Chainlink secures the protocol from pricing attacks
OUSD is designed to stay pegged at 1 USD and be 1:1 backed with its underlying stablecoins. This is trickier than it sounds because these underlying stablecoins are constantly deviating from their own desired 1 USD pegs. While the majority of daily fluctuations are minor, there have been major swings in price that have occurred in the past and are likely to occur again in the future.
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The rebasing function treats 1 stablecoin as 1 OUSD for simplicity and to protect OUSD balances from being affected by the daily fluctuations in the price of the underlying stablecoins. Since the rebase function only counts coins, OUSD balances should only increase.
In order to mint and redeem the appropriate number of OUSD on entry and exit, the smart contracts need to accurately price the USDT, USDC, and DAI that is entering and exiting the system.
As an added precaution, OUSD never pays more than a dollar for a stablecoin, nor sells a stablecoin for less than a dollar. In situations where DAI, USDC or USDT fall below the $1 peg, OIP-4 disables minting of additional OUSD tokens using the de-pegged asset. Oracles giving wrong prices will not result in a reduction of the number of stablecoins held. Gains that are collected as a result of stablecoins slipping from their peg are redistributed to the remaining holders of OUSD in the form of additional yield.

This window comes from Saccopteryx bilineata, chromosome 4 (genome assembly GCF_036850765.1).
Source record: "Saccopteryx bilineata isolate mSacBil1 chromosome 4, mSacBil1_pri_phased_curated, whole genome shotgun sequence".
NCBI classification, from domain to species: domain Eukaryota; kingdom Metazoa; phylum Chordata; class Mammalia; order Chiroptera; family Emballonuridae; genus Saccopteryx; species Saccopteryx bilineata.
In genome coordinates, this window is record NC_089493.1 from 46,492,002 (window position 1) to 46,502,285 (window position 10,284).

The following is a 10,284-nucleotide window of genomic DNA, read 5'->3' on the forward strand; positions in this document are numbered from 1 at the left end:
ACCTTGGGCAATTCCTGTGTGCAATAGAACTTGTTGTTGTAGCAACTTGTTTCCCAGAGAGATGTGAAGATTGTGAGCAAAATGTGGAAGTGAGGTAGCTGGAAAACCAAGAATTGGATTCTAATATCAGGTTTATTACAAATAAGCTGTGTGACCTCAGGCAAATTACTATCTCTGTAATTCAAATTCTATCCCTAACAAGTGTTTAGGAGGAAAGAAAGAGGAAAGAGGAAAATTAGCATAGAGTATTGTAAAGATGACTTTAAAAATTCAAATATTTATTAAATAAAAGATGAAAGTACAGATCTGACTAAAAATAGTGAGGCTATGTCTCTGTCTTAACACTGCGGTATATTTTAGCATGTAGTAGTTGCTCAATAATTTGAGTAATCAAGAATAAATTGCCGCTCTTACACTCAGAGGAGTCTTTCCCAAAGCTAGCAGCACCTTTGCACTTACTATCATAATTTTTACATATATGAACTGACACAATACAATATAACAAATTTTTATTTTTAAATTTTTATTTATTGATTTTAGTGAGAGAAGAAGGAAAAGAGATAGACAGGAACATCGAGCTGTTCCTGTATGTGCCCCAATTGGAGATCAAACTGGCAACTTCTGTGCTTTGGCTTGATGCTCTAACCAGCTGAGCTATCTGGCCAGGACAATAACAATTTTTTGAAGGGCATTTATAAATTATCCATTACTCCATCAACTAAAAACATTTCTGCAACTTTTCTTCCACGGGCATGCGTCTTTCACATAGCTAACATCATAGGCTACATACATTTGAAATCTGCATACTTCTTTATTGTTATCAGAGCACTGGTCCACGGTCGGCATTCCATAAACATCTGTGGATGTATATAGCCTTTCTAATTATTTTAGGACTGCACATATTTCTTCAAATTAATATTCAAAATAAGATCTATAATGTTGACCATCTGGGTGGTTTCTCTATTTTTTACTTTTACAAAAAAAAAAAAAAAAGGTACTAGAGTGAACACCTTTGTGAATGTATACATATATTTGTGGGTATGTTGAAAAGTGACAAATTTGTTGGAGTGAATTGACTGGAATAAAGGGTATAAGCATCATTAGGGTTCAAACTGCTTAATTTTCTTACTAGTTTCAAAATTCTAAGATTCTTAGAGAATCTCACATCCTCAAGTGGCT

As a decentralized protocol, OUSD must rely on non-centralized sources for these prices. OUSD uses Chainlink oracles for pricing data for DAI, USDC and USDT. You can read more about our decision to work with Chainlink on our blog. The specific Chainlink oracles being utilized are listed in the Registry.
In a similar manner, OETH uses available Chainlink oracles to make sure that the protocol is not overpaying for LSTs that may be trading at a lower value. As of April 2023, Chainlink offered pricing oracles for stETH and rETH, but not frxETH. For Frax, the protocol utilizes Curve's time-weighted price oracle instead.
When reward tokens from the various strategies are sold for additional yield, Chainlink oracles are used to ensure that the sale price slippage has not exceeded normal bounds. The same is also true for OGV buybacks that are executed using a portion of the yield that is generated by the protocol. When minting and redeeming, a minimum required amount can be passed into the contract call to ensure that the entire transaction fails if not enough OUSD/OETH or stablecoins/LSTs would be returned to the user due to changing prices.